A gathering of approximately fifty people, from the Mayor and several City Councilors to current and former Public Art Commissioners to interested residents gathered in the island across from the Library to celebrate and dedicate the completion of a public art project many years in the making.
Ashland's State Representative (and former City Councilor) Pam Marsh moderated the event that included speakers such as Mayor John Stromberg and Ann Seltzer, longtime City Staff member and staff liaison to the Public Arts Commission since its inception.
Ashland Chamber of Commerce Executive Director Sandra Slattery connected the piece to the local economy and overall culture of Ashland. Her speech provides a very good summary of the objective of the Public Arts program in Ashland.
Public Art Dedication of Threshold – June 6, 2018
by Sandra Slattery, Ashland Chamber of Commerce Executive Director
Thank you for inviting me to share a few words with you on the Chamber’s views of the cultural and economic importance of public art in our community. Ashland has a unique history of having been founded by individuals who cared about, and invested in, the cultural and educational resources we take for granted today.
While they physically created our built environment, they made sure there were spaces for public art including sculpture, fountains and iconic symbols of creativity and beauty.
Over the years, public art expanded with mosaics, murals, and many more installations throughout Ashland that underscore our community values of supporting creative expression and innovation.
Public art is not only accessible to our residents but to the many visitors who come to Ashland. Sixty-five percent of American travelers include a cultural, arts or historic activity in their agenda and, in Ashland, we know that figure is even higher.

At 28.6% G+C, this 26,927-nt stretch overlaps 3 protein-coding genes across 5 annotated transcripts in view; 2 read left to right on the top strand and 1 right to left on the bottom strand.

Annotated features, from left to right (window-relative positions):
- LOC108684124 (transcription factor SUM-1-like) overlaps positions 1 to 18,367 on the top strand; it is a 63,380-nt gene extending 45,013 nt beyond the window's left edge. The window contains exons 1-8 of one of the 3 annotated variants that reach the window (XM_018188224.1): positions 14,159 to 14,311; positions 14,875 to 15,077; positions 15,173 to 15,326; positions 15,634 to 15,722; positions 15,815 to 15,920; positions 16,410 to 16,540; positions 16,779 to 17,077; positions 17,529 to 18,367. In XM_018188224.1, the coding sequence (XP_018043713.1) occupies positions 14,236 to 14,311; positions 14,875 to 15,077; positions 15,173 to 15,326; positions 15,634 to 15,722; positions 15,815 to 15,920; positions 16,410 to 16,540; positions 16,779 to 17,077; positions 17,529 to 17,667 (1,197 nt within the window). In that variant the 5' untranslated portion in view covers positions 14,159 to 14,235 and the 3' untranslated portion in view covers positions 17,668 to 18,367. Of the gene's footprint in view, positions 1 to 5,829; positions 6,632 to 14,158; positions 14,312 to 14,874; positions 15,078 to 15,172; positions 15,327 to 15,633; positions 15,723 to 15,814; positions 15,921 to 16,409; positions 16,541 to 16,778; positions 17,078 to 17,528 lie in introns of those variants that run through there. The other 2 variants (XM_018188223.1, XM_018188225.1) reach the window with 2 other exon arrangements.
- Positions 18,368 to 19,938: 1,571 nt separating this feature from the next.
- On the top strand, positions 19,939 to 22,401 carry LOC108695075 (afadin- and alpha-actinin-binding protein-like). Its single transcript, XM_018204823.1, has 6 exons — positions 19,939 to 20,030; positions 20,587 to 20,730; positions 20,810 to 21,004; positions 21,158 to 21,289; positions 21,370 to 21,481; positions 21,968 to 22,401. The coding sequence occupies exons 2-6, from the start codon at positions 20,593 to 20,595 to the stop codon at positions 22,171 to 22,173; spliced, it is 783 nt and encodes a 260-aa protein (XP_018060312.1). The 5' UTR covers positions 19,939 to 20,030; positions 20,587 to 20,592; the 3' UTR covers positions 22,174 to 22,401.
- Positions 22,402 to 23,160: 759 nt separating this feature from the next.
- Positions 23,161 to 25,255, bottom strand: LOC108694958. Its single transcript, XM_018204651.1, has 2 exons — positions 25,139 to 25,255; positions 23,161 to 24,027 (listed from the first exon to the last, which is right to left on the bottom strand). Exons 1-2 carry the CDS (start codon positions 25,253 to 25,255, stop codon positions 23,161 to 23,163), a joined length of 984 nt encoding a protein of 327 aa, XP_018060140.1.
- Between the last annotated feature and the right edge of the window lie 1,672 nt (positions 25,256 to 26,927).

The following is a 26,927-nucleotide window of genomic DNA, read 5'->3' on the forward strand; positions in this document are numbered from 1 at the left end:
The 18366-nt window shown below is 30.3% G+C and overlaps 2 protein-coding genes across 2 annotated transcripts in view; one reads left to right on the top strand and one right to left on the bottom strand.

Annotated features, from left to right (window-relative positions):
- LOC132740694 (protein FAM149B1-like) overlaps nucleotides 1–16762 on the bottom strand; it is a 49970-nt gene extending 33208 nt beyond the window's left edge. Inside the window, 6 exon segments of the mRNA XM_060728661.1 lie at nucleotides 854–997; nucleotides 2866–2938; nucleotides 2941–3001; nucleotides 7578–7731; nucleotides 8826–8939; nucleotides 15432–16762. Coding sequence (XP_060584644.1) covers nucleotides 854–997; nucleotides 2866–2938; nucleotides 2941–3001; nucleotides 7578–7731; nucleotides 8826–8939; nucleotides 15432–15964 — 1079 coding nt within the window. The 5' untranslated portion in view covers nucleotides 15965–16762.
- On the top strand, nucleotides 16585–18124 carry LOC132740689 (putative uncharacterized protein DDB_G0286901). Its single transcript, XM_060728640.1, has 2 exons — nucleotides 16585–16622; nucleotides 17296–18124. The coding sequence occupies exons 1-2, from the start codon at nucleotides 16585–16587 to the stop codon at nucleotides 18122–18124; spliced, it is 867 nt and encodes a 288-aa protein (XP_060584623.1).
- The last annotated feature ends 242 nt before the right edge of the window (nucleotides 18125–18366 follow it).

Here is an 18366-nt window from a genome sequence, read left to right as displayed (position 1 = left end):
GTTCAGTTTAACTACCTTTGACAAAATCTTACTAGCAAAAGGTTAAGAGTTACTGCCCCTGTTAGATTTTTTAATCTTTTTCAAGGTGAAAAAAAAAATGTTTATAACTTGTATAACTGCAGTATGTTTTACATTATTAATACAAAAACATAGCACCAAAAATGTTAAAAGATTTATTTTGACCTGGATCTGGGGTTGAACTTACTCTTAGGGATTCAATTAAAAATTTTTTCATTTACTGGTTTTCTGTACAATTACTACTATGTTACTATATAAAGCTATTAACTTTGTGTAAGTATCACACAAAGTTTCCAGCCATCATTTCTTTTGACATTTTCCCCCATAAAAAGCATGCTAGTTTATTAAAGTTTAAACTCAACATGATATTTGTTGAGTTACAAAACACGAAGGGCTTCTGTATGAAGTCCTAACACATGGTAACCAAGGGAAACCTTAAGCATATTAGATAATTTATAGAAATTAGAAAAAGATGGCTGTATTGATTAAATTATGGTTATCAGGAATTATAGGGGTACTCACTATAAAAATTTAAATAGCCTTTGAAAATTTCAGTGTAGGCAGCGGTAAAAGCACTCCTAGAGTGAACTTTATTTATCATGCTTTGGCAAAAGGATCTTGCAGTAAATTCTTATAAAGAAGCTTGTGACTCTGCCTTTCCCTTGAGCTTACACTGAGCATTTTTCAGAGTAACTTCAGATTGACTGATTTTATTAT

The average visitor to Ashland is highly-educated and appreciates the cultural amenities of our community, the independent businesses, restaurants, art, theatre, music, the beauty of walking in Lithia Park and our charming downtown and Railroad District. Public art is an important part of the total package.
People are looking for genuine experiences – not cookie cutter businesses or bland public spaces – they can find those anywhere in America. Throughout the world, cities have invested in public art for centuries and continue to push the envelope for investment in new and exciting installations knowing the importance it has for our souls and, of course, for business.
Think about the places you have visited, the photos you have taken and stories you have shared with others on sites they shouldn’t miss. We love to share the beauty but also those things that make us think, generate debate, stimulate conversation, emotions or make us laugh.
Public art welcomes individuals to our community creating memorable spaces, showcasing and underscoring our creative culture. Public art surprises, delights and, at times, can shake us up. It reveals a community willing to be bold and try new things while it stimulates imagination.
Public art demonstrates to our visitors and to potential residents and businesses the financial investment the community has made and is willing to continue to make with many competing priorities for funding. Our society will continue to need public art that is accessible, meaningful and relevant to our lives today. It will become our legacy for generations to come telling the story of what was important to us as it continues to generate independent thought – a value we hope will always be relevant to our citizens and visitors in the future.